ALEXEY BRODOVITCH 1867
Harperâ€™s Bazaar publishes its first issue.
Bauret, Gabriel. Alexey Brodovitch. Paris: Assouline, 1998.
Bunker, George R. Alexey Brodovitch and His Influence: Exhibition and Catalogue. Philadelphia: Philadelphia College of Art, 1972.
Grundberg, Andy. Brodovitch. New York: Documents of American Design, 1989.
Purcell, Kerry William. Alexey Brodovitch. London: Phaidon Press Limited, 2002.
Remington, R. Roger, Virginia Smith, and Nathalie Cattaruzza. The Enduring Legacy of Alexey Brodovitch. New York: Cooper Union for the Advancement of Science and Art, 1994.
Moving image technology was first invented.
The Machine Age stands at the end of the industrial revolution. It sets the stage for Brodovitchâ€™s career, for he was always in pursuit of the new.
The first 35mm film camera Leica I prototypes were built. These cameras greatly increased the quality of portable photography, giving documentary photographers more flexibility.
Alexey was born in Russia to a father who was a military physician and mother who was an amateur painter.
Vogue becomes Harperâ€™s Bazaarâ€™s competition, and presses the need for high quality design work.
Umberto Boccioni set a precedent for depicting movement and fluidity in Unique Forms of Continuity in Space.
Cheslav Brodovitch, Alexeyâ€™s father, was assigned to a Moscow hospital. Brodovitchâ€™s first photographs with box camera gift were in Moscow of Japanese prisoners of war.
During World War I, Brodovitch joined the Russian Army to escape from the Imperial Art Academy.
Constructivism in Russia used abstract geometry in service of design function.
The Bauhaus school strengthened the Constructivist ideas and applies them to all fields of art and design.
Longer film reel technology allows for innovation in motion pictures, a strong source of inspiration for Brodovitch.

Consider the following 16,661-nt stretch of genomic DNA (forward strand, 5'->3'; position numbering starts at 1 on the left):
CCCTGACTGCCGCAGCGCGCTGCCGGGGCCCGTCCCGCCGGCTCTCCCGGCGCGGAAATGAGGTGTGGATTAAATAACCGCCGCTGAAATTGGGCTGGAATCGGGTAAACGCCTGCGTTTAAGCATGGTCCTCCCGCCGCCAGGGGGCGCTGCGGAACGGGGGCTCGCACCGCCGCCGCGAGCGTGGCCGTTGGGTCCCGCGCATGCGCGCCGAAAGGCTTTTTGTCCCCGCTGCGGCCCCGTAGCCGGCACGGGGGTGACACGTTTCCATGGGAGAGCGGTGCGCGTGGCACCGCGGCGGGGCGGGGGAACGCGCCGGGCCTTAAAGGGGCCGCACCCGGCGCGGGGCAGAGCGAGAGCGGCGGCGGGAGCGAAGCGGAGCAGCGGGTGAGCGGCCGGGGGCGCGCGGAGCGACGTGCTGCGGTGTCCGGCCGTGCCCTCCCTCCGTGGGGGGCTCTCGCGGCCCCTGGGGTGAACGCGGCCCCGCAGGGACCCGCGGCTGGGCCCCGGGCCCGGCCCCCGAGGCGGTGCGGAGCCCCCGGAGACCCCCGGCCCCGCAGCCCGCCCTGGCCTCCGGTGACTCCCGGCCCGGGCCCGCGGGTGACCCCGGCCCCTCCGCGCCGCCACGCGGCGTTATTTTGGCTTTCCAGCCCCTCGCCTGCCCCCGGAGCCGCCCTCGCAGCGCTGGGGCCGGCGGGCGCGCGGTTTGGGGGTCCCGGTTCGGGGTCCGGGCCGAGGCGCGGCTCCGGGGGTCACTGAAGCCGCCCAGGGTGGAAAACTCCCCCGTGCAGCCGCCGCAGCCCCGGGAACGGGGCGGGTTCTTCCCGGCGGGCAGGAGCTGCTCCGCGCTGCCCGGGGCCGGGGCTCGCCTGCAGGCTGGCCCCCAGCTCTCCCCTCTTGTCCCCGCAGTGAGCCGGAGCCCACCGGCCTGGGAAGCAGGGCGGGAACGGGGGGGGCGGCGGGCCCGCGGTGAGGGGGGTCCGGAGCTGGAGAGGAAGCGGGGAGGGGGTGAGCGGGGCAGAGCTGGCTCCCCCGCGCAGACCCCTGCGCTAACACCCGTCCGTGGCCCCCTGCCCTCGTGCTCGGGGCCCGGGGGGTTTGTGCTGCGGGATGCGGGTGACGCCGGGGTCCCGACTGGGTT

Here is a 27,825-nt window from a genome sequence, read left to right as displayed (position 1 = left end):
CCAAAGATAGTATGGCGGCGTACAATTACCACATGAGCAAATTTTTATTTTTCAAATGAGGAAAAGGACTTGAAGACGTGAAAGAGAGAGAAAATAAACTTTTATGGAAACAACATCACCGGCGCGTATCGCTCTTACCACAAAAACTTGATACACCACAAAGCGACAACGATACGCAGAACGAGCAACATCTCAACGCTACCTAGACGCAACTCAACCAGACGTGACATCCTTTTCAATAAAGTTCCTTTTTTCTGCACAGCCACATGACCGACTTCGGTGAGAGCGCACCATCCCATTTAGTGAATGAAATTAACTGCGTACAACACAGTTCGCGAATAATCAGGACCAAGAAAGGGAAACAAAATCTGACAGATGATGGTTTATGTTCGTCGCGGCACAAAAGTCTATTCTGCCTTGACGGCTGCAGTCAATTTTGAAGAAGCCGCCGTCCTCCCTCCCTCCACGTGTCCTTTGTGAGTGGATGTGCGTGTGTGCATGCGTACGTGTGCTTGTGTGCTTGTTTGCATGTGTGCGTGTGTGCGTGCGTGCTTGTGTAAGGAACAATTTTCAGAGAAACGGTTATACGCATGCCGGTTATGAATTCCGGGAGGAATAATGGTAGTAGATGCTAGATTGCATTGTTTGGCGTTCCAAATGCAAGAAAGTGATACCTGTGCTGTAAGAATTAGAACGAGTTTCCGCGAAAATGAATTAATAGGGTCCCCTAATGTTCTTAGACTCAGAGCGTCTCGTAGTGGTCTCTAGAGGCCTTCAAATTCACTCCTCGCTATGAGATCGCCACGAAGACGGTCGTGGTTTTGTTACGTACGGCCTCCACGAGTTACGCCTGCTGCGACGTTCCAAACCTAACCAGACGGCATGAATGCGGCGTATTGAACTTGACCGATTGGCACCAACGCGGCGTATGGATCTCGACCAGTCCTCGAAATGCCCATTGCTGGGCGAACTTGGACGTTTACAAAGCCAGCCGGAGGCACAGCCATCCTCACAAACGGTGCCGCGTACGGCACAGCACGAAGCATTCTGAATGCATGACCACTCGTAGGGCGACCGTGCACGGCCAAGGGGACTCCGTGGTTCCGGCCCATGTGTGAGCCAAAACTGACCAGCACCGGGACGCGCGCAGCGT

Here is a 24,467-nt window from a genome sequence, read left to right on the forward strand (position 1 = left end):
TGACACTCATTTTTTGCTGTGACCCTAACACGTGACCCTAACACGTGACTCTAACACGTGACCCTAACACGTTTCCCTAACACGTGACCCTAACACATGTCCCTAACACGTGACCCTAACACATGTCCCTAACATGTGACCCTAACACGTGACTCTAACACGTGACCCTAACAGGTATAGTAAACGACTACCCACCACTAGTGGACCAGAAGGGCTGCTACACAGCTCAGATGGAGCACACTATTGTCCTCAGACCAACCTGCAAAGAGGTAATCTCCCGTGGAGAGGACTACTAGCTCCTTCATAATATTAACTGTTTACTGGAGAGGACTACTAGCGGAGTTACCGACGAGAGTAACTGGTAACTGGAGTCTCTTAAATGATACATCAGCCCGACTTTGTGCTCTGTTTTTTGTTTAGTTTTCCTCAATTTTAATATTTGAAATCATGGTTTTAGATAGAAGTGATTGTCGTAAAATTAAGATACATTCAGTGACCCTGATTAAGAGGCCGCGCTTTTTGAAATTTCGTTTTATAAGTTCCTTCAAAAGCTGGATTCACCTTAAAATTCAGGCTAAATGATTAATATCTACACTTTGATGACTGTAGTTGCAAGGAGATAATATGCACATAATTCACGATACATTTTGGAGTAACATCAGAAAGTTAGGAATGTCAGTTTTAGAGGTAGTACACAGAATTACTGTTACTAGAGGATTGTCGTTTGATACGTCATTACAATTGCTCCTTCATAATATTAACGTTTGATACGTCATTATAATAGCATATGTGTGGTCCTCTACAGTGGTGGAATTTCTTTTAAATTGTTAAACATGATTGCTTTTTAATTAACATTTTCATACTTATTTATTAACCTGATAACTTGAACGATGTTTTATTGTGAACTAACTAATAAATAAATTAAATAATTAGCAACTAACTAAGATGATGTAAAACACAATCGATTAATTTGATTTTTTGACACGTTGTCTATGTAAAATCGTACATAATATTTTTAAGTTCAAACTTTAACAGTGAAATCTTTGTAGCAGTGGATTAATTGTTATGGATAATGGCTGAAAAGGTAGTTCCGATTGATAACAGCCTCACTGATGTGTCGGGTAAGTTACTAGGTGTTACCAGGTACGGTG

Surrealism influences Brodovitch for its unusal images that surprised the viewer.
Brodovitch moves to Paris with his new wife. As an émigré, he associates with other Russian artists who greatly influence his design perspective.
Art Deco’s rich colors, bold shapes, and opulent ornamentation finds its way into Brodovitch’s work, especially for its relevance to fashion.
Purism emphasizes the visual impact of pure, simple geometric formal style.
World War II brings many photographers to the battlefront, proliferating documentary photography.
1933 Brodovitch starts Design Laboratory, a platform to experiment with cutting edge graphic design.
Brodovitch begins using documentary style photography Harperâ€™s Bazaar. Martin MunkĂĄcsi is one of the photographers that led the style.
Brodovitch publishes Ballet, a photo book of ballet performances. The atmospheric, blurred photography contrasted with the sharp photos of his contemporaries and pioneered a new method of conveying emotion through image.
1934—1958 Brodovitch is hired as art director of Harper’s Bazaar.
Brodovitch publishes three issues of Portfolio magazine, an innovative magazine showcasing avant garde art works.
Brodovitch designs Observations, a photo book by Richard Avedon. It stands as a well designed book at the pinnacle of Brodovitchâ€™s career.
1955â€”1968 Many of the photographers that Brodovitch works with capture striking images from the American Civil Rights Movement.
Designed and assembled by Matthew Tso. Photographs scanned from books courtesy of the Fleet Library at the Rhode Island School of Design in Providence, RI. This booklet was designed using Adobe Creative Suite 6 and typeset in Hoefler & Frere-Joneâ€™s Didot. Thanks to Doug Scott, Catherine Cieslewicz, and my classmates in History of Graphic Design. Special thanks to Connie Zhao for printing and Christopher Lo for listening. Printed with an Epson Inkjet Photo Stylus r2000 printer on Ultra Premium Presentation Matte Epson paper.
This book shows the context around the graphic designer Alexey Brodovitch through three inter-woven timeline threads. It was designed for Hi...